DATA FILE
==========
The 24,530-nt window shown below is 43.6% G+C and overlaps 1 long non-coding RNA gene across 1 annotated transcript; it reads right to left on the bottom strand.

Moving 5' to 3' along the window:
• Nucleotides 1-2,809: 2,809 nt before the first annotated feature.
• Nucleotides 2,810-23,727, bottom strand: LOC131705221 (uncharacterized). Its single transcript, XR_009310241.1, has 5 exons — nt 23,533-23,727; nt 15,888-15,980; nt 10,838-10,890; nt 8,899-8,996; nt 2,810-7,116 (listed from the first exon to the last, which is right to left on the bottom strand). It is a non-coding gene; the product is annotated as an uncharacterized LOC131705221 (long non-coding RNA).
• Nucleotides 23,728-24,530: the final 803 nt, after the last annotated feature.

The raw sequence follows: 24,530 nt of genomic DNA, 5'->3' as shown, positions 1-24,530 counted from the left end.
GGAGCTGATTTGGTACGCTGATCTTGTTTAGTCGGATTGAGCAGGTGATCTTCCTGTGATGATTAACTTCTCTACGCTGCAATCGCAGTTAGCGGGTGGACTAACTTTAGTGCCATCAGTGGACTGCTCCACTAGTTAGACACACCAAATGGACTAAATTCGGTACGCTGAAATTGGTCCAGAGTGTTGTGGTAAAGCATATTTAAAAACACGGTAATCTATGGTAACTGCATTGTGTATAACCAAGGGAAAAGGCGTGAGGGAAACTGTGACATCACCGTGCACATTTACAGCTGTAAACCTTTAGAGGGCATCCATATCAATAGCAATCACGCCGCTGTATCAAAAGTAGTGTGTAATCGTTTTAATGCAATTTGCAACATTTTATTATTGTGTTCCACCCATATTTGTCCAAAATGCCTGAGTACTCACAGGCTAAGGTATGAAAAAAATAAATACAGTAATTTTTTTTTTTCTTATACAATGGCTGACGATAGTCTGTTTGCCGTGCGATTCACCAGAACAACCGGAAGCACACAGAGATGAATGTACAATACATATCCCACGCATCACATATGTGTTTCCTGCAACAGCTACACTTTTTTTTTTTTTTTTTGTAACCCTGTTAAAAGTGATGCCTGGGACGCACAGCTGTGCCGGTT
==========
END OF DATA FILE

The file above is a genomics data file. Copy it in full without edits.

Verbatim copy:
The 24,530-nt window shown below is 43.6% G+C and overlaps 1 long non-coding RNA gene across 1 annotated transcript; it reads right to left on the bottom strand.

Moving 5' to 3' along the window:
• Nucleotides 1-2,809: 2,809 nt before the first annotated feature.
• Nucleotides 2,810-23,727, bottom strand: LOC131705221 (uncharacterized). Its single transcript, XR_009310241.1, has 5 exons — nt 23,533-23,727; nt 15,888-15,980; nt 10,838-10,890; nt 8,899-8,996; nt 2,810-7,116 (listed from the first exon to the last, which is right to left on the bottom strand). It is a non-coding gene; the product is annotated as an uncharacterized LOC131705221 (long non-coding RNA).
• Nucleotides 23,728-24,530: the final 803 nt, after the last annotated feature.

The raw sequence follows: 24,530 nt of genomic DNA, 5'->3' as shown, positions 1-24,530 counted from the left end.
GGAGCTGATTTGGTACGCTGATCTTGTTTAGTCGGATTGAGCAGGTGATCTTCCTGTGATGATTAACTTCTCTACGCTGCAATCGCAGTTAGCGGGTGGACTAACTTTAGTGCCATCAGTGGACTGCTCCACTAGTTAGACACACCAAATGGACTAAATTCGGTACGCTGAAATTGGTCCAGAGTGTTGTGGTAAAGCATATTTAAAAACACGGTAATCTATGGTAACTGCATTGTGTATAACCAAGGGAAAAGGCGTGAGGGAAACTGTGACATCACCGTGCACATTTACAGCTGTAAACCTTTAGAGGGCATCCATATCAATAGCAATCACGCCGCTGTATCAAAAGTAGTGTGTAATCGTTTTAATGCAATTTGCAACATTTTATTATTGTGTTCCACCCATATTTGTCCAAAATGCCTGAGTACTCACAGGCTAAGGTATGAAAAAAATAAATACAGTAATTTTTTTTTTTCTTATACAATGGCTGACGATAGTCTGTTTGCCGTGCGATTCACCAGAACAACCGGAAGCACACAGAGATGAATGTACAATACATATCCCACGCATCACATATGTGTTTCCTGCAACAGCTACACTTTTTTTTTTTTTTTTTGTAACCCTGTTAAAAGTGATGCCTGGGACGCACAGCTGTGCCGGTT